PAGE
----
The health service is run by administrators and accountants as a cash cow for administrators and accountants. They keep the system as bloated and inefficient as possible so that it takes an army of administrators just to keep it from toppling over.


  • Registered Users Posts: 29,414 ✭✭✭✭Wanderer78


    touts wrote: »
    No doubt they will have to hire a few hundred more accountants to run the project to reduce services.

    I think it was Stephen Kinsella who did a study a couple of years ago that found 42% of staff in HSE are admin staff. In NHS that is 20%. In private healthcare it is 10%.

    The health service is run by administrators and accountants as a cash cow for administrators and accountants. They keep the system as bloated and inefficient as possible so that it takes an army of administrators just to keep it from toppling over.

    i think joe stiglitz has argued in the past, the more privatized a health care system becomes, the more bloated it becomes with admin and accountants, so whos right?


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  • Registered Users Posts: 12,493 ✭✭✭✭mariaalice


    touts wrote: »
    No doubt they will have to hire a few hundred more accountants to run the project to reduce services.

    I think it was Stephen Kinsella who did a study a couple of years ago that found 42% of staff in HSE are admin staff. In NHS that is 20%. In private healthcare it is 10%.

    The health service is run by administrators and accountants as a cash cow for administrators and accountants. They keep the system as bloated and inefficient as possible so that it takes an army of administrators just to keep it from toppling over.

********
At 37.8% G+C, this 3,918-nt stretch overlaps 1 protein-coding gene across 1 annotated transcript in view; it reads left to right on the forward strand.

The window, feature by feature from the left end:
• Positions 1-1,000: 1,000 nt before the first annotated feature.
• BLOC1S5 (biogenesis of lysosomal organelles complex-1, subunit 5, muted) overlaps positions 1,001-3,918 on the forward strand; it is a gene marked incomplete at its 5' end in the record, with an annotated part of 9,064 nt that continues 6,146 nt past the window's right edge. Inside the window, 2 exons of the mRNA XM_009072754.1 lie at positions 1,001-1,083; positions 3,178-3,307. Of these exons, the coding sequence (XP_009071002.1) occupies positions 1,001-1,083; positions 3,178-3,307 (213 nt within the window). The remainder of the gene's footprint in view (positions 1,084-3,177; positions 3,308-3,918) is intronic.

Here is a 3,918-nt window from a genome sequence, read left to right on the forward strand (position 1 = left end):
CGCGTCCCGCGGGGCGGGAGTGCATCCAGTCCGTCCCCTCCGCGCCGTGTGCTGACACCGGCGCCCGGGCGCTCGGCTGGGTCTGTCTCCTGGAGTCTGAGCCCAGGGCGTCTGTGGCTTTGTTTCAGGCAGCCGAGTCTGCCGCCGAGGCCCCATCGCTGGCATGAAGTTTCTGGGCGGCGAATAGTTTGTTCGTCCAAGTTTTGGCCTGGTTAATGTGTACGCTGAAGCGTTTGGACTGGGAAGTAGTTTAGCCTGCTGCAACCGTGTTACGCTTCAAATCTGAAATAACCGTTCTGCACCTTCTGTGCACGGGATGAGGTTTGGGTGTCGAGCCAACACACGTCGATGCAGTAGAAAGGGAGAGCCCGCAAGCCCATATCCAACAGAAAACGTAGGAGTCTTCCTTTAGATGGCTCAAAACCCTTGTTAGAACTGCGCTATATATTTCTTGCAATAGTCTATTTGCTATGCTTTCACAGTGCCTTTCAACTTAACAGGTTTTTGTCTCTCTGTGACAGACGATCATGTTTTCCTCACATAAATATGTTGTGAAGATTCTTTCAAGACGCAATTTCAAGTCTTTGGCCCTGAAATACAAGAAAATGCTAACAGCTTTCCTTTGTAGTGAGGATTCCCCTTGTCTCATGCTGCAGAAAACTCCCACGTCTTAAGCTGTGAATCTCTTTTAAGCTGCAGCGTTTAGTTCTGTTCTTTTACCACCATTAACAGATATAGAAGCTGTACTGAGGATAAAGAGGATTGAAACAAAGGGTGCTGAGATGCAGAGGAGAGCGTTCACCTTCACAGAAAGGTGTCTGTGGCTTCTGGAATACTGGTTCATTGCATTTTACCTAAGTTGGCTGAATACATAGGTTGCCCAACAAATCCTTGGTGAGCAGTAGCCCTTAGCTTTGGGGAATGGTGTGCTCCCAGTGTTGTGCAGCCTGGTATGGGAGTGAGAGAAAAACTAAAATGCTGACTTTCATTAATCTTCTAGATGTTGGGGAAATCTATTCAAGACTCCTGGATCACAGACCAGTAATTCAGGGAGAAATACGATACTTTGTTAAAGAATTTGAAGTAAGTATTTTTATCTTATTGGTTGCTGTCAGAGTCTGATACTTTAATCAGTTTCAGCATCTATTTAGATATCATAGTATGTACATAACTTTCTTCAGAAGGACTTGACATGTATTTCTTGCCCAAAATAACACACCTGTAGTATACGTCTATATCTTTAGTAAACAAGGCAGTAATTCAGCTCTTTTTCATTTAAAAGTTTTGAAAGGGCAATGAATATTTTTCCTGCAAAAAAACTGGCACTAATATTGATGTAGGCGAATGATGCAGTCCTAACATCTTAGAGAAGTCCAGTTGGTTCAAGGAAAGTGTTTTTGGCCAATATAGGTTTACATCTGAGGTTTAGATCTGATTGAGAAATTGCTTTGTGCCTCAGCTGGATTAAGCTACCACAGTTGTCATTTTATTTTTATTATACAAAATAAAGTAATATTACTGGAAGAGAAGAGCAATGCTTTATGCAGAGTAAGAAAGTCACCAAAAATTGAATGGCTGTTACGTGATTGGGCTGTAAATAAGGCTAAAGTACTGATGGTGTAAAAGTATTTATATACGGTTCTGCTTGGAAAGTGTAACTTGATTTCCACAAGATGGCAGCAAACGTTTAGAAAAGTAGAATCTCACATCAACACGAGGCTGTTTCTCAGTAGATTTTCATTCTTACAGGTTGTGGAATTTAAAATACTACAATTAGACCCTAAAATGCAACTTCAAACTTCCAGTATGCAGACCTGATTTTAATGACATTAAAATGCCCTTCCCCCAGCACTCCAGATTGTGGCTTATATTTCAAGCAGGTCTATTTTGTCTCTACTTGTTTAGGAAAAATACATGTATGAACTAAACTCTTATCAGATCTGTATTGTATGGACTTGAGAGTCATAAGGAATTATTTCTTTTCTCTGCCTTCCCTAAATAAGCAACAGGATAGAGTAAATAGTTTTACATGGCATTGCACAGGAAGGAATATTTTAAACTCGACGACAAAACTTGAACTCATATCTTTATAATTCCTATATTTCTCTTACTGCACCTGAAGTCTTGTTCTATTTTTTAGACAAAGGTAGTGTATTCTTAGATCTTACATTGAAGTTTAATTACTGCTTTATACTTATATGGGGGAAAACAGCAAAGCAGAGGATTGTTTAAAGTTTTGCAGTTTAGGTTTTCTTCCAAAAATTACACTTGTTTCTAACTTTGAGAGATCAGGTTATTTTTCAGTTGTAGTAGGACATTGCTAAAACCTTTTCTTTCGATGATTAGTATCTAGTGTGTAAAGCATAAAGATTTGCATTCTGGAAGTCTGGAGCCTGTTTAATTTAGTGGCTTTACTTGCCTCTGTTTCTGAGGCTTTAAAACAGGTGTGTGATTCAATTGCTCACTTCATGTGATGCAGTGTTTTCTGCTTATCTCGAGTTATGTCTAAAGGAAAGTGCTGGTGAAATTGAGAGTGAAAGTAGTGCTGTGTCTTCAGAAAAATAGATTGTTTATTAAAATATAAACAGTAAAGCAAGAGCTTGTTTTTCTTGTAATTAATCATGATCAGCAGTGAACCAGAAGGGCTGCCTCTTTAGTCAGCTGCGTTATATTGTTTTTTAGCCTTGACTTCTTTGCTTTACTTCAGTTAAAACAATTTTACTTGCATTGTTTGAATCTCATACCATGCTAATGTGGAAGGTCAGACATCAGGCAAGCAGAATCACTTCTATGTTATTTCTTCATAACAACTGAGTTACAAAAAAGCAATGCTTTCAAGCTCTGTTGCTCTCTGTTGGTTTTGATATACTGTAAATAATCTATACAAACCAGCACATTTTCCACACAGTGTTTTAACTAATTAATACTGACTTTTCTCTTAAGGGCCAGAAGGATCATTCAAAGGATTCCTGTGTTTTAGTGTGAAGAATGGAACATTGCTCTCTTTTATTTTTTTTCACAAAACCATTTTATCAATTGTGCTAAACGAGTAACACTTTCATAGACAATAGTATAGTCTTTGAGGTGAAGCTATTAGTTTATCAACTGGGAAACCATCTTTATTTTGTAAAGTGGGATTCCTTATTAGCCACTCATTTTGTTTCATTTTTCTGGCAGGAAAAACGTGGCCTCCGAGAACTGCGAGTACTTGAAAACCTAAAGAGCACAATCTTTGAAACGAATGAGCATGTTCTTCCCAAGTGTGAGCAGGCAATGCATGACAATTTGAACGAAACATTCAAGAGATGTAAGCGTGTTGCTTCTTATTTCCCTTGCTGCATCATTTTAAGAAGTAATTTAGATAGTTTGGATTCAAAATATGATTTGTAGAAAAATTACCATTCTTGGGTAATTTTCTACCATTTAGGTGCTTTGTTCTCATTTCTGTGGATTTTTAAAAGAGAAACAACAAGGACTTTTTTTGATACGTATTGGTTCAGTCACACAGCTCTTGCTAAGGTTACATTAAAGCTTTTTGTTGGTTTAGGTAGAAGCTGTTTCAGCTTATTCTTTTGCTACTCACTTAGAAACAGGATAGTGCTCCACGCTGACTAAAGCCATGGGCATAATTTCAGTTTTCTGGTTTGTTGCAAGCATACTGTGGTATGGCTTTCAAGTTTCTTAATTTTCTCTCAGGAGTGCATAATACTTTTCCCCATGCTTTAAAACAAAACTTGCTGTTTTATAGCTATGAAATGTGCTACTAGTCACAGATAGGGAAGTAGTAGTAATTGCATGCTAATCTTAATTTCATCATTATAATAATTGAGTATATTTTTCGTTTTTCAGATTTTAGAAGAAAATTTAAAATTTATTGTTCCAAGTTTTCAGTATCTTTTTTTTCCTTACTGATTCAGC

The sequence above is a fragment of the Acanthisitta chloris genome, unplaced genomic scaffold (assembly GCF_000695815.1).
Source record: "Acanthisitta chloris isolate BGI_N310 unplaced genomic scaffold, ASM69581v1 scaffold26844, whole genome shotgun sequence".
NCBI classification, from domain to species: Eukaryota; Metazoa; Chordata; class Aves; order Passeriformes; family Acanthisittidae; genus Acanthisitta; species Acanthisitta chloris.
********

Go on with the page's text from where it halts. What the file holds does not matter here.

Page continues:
There are supervisors working in medical areas being classed as administration also staff in wider allied health care are classed as administrators so its not a good comparison but does highlight the lack of proper data about what is going on.


  • Registered Users Posts: 1,933 ✭✭✭Anita Blow


    The problem is that you had the 4 regional health boards, The HSE was formed and because of unions instead of sacking 2 or 3 of the 4 people doing the same job, they all stayed, so you just had all the same people from the same boards under one roof , As time has gone on , backed up by unions , even as staff have retired these positions have been retained, and worse still, computerising and automating of services has led to more staff being needed because some older staff just refuse to upskill, so you need younger staff to be the link between them and a computer. Then theres the procurement infighting where buying expensive equipment for one hospital causes a budget issue and a political fight because a hospital in another region wants the same machine at the same time. Then we decided to give Really good specialised doctors the ability to write themselves a blank cheque as a consultant , then we allow political peer pressure to chose putting hospitals on land thats slow to access because of traffic and really expensive to buy just so they can score points with locals.

    Then we hand out medical cards to too many people who kick up but because of an inadequate out of hours / close GP service, some people are determined to bring themselves and their kids to A&E for a cough, Then because we have a massively overpriced nursing home strategy and an ineffective strategy to tackle drug abuse , we have junkies and the elderly bed blocking to spend as much time in hospital as they can to offset the cost of the accomodation they do need. Couple that with a mantra of working frontline staff to the bone and never coming in underbudget on anything and you have a timebomb waiting to happen where the standard of public care gets further and further away from private care standards , eventually creating a complete two tier medical system where you can either afford it or may aswell not have gone to hospital at all.